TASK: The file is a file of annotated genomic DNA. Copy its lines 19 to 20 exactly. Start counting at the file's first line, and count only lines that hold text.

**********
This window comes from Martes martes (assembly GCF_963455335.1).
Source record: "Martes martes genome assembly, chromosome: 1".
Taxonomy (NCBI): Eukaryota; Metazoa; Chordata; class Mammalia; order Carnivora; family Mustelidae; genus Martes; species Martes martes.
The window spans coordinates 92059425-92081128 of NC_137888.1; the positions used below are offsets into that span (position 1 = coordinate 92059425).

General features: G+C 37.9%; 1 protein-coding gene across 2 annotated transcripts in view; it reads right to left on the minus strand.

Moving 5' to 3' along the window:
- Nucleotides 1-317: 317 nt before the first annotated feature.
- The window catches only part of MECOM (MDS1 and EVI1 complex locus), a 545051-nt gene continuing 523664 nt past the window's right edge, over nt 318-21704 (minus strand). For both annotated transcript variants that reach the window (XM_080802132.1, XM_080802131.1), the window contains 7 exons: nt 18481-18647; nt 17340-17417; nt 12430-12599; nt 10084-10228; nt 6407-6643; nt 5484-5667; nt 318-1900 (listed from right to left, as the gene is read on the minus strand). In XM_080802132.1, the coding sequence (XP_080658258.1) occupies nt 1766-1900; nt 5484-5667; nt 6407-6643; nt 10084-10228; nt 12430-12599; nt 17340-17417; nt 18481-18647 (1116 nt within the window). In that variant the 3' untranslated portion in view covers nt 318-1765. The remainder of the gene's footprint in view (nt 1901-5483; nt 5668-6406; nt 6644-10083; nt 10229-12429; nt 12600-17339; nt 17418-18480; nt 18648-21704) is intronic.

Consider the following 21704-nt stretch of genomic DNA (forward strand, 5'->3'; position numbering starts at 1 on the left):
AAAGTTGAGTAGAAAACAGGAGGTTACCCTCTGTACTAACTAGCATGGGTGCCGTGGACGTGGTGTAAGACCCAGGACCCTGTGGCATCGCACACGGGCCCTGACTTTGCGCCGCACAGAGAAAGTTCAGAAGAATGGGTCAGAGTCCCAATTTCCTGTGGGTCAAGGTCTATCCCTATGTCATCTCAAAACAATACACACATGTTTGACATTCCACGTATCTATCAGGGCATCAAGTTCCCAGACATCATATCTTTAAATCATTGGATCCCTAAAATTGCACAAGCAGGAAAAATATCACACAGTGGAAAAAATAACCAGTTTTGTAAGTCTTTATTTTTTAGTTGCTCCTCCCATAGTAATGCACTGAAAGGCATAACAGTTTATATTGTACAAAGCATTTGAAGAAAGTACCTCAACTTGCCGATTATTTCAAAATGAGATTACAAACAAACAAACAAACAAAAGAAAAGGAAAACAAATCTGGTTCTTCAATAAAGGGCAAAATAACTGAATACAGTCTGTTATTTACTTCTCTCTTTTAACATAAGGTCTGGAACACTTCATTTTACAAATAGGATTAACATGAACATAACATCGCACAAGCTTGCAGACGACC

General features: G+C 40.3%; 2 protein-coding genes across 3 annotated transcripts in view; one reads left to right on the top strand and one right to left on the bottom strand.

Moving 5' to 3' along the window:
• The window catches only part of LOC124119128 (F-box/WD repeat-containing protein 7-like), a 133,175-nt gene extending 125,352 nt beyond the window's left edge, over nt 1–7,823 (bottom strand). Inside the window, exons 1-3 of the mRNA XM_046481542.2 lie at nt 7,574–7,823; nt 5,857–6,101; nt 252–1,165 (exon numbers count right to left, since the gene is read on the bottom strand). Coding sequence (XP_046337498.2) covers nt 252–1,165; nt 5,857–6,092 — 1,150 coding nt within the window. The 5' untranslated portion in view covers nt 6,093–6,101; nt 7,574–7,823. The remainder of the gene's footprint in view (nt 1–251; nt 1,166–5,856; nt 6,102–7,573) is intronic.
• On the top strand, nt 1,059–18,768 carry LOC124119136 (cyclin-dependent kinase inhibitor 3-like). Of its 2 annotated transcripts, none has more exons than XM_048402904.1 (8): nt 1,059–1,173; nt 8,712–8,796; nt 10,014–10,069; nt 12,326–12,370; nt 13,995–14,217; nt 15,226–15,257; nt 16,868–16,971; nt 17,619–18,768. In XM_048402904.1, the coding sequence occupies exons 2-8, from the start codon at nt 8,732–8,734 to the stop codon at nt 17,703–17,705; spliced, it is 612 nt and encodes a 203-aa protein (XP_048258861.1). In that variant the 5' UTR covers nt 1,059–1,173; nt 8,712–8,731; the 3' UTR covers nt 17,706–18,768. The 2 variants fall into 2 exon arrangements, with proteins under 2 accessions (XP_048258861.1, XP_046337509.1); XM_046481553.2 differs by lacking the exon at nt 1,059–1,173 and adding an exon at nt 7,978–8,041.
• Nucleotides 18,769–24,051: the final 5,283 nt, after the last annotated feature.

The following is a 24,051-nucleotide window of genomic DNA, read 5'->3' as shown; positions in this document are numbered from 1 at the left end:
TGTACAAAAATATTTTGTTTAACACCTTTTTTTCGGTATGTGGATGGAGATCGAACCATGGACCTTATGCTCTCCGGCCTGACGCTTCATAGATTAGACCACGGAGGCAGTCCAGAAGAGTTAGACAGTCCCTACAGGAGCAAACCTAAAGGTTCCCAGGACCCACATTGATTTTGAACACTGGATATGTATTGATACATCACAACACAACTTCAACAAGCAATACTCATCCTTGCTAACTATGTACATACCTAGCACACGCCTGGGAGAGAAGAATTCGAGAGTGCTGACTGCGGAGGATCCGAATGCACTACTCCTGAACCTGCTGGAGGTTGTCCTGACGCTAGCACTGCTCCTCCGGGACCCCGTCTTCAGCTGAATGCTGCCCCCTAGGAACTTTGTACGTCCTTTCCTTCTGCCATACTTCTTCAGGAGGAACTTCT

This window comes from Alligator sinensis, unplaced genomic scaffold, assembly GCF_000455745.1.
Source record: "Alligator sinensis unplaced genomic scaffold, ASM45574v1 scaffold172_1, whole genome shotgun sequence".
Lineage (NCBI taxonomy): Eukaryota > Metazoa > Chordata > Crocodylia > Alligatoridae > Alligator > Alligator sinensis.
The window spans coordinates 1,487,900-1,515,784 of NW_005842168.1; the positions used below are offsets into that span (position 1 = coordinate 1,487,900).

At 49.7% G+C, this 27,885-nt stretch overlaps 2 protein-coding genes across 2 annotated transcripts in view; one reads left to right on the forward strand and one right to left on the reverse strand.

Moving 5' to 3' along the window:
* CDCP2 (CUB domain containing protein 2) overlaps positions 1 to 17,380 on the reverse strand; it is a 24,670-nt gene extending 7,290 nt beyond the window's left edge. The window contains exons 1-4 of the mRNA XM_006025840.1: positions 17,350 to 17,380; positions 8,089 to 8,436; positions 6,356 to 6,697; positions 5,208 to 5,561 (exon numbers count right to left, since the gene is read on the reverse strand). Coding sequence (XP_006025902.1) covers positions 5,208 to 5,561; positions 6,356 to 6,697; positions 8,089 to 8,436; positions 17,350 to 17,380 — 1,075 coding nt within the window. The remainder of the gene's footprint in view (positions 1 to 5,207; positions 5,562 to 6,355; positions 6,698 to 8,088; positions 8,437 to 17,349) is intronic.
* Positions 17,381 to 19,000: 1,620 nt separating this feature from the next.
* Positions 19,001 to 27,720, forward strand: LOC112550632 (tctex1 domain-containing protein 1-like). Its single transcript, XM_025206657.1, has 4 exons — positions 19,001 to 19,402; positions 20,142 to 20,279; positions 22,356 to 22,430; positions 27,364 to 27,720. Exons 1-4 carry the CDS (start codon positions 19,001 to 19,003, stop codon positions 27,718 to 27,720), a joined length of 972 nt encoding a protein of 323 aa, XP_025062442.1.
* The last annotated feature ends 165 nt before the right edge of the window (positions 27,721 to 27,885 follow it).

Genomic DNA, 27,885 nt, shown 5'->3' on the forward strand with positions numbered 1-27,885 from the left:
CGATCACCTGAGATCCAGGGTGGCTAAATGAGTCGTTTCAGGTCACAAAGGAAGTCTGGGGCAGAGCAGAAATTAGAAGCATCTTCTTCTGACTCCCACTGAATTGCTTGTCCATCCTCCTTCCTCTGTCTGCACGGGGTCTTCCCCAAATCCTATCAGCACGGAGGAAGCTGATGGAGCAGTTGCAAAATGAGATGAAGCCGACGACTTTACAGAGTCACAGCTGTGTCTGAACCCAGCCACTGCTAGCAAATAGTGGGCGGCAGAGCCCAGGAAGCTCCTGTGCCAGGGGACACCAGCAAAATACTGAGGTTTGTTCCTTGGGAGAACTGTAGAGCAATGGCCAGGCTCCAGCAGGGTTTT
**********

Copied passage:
Source record: "Alligator sinensis unplaced genomic scaffold, ASM45574v1 scaffold172_1, whole genome shotgun sequence".
Lineage (NCBI taxonomy): Eukaryota > Metazoa > Chordata > Crocodylia > Alligatoridae > Alligator > Alligator sinensis.